Martin Partington: Spotlight on the Justice System

Keeping the English Legal System under review

Creation of the Planning Court

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As part of the changes to Judicial Review being made by Government, planning cases now go to the Planning Court.

From April 2014, the Planning Court deals with all judicial reviews and statutory challenges involving planning matters, including appeals and applications relating to enforcement decisions, planning permission, compulsory purchase orders and highways and other rights of way. It forms part of the Administrative Court but is distinct from it. Cases can start at the following locations:

Planning Court cases are subject to tighter time limits than Administrative Court cases:

  • applications for permission to apply for judicial review are to be determined within three weeks of the expiry of the time limit for filing of the acknowledgment of service;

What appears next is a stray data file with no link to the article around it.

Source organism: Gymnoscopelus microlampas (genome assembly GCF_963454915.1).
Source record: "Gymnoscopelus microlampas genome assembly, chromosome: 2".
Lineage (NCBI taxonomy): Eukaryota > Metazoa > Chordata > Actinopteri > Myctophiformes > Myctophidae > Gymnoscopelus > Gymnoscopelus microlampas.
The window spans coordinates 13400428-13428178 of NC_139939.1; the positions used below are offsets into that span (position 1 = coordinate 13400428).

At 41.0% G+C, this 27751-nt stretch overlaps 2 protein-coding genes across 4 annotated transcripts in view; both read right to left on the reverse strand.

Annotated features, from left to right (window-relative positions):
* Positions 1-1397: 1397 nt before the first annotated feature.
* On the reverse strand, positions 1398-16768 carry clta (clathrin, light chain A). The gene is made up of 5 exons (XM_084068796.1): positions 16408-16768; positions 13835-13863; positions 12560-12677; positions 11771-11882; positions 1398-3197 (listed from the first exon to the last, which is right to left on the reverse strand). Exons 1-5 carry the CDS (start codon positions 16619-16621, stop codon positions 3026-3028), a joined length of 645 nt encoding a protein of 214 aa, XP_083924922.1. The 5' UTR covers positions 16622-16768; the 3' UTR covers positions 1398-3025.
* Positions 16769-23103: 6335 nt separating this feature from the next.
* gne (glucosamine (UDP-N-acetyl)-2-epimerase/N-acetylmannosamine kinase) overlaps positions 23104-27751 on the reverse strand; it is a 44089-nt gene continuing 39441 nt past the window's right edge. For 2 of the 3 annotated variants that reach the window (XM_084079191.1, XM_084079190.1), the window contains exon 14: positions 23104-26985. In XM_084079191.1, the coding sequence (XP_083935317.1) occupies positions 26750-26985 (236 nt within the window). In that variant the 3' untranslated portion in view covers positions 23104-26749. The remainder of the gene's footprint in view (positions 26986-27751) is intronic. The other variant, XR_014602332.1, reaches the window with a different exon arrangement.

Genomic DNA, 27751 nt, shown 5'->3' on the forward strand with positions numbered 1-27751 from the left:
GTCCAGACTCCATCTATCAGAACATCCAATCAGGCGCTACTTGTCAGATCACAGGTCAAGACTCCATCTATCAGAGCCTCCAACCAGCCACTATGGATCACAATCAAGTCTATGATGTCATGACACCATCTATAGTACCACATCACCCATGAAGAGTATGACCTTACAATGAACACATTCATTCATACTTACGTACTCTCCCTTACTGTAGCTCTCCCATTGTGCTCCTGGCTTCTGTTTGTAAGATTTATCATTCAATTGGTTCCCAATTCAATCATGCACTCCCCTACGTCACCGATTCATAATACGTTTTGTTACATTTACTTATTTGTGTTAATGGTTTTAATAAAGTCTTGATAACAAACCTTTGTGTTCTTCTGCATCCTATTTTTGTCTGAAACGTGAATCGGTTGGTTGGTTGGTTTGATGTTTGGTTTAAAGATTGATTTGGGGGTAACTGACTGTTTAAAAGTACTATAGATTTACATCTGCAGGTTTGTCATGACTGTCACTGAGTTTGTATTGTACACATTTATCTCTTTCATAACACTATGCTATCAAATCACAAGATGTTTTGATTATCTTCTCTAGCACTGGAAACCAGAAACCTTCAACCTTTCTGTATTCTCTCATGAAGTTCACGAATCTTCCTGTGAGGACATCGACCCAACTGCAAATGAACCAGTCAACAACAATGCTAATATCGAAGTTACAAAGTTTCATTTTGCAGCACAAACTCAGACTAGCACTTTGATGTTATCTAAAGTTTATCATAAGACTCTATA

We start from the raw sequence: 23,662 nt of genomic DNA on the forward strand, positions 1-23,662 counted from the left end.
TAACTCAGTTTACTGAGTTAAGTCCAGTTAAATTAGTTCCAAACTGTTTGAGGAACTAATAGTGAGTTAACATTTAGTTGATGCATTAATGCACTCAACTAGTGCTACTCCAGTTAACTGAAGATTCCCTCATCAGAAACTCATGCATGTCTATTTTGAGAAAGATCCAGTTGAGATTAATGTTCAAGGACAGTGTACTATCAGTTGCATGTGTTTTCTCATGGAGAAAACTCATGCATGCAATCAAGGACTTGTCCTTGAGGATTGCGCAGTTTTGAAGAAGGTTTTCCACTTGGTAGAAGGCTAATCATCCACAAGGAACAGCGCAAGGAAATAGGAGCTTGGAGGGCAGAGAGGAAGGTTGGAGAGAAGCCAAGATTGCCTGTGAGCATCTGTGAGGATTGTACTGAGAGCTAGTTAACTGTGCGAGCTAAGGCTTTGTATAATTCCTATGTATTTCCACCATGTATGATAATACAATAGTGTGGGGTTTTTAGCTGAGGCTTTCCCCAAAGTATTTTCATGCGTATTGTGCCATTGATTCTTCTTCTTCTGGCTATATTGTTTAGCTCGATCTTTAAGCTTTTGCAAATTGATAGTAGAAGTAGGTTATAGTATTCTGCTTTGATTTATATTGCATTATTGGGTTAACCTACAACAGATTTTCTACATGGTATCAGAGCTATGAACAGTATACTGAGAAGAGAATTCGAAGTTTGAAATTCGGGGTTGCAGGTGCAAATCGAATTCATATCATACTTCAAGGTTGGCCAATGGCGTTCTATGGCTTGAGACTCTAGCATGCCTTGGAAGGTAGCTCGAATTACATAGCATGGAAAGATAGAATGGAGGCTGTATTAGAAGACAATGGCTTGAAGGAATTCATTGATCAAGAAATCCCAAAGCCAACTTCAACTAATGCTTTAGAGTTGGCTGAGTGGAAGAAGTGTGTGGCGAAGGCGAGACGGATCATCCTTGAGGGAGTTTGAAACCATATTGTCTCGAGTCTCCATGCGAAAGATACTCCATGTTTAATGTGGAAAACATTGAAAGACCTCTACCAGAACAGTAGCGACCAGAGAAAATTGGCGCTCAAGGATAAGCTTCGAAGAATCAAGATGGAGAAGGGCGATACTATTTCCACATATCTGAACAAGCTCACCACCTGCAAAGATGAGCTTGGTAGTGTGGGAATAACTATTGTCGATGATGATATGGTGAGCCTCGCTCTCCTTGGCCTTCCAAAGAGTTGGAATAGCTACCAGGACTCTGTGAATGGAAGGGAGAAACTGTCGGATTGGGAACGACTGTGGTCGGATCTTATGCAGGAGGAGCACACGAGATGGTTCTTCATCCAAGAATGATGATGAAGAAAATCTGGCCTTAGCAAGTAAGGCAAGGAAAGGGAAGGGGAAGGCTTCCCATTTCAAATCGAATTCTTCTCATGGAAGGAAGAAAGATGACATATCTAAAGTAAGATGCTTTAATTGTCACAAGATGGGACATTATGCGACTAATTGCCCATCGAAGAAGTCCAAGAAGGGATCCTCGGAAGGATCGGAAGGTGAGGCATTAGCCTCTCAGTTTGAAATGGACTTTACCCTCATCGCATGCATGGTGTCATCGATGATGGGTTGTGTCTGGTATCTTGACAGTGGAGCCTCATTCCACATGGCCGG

• oral renewals of applications for permission to apply for judicial review are to be heard within one month of receipt of request for renewal;
  • applications for permission under section 289 of the Town and Country Planning Act 1990 are to be determined within one month of issue;
  • substantive statutory applications, including applications under section 288 of the Town and Country Planning Act 1990, are to be heard within six months of issue; and
  • judicial reviews are to be heard within ten weeks of the expiry of the period for the submission of detailed grounds by the defendant or any other party.

Specialist judges, with planning expertise, sit in the Planning Court.

It is hoped that these changes will ensure that these changes will reduce the delay that can sometimes effect planning decisions.

For further detail see https://www.justice.gov.uk/courts/rcj-rolls-building/administrative-court/the-planning-court

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Written by lwtmp

October 20, 2014 at 10:45 am

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